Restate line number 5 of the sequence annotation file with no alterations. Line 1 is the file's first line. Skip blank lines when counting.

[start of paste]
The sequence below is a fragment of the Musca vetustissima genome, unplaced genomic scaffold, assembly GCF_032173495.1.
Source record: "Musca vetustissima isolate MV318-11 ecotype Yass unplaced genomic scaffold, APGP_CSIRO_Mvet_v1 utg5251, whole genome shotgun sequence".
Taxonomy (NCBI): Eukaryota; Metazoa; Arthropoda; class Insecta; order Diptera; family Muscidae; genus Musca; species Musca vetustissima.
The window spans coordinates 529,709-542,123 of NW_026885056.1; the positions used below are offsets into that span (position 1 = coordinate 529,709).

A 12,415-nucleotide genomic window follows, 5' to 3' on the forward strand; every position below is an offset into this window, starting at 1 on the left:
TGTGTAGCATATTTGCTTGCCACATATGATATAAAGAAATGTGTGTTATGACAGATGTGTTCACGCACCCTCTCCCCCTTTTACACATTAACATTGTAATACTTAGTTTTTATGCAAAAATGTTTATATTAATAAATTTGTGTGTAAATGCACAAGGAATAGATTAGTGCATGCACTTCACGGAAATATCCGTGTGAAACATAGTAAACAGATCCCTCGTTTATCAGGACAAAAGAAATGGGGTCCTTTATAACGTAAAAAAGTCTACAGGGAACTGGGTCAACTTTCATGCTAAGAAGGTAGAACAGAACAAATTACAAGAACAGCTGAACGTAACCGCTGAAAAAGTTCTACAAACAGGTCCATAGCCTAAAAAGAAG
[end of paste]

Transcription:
A 12,415-nucleotide genomic window follows, 5' to 3' on the forward strand; every position below is an offset into this window, starting at 1 on the left: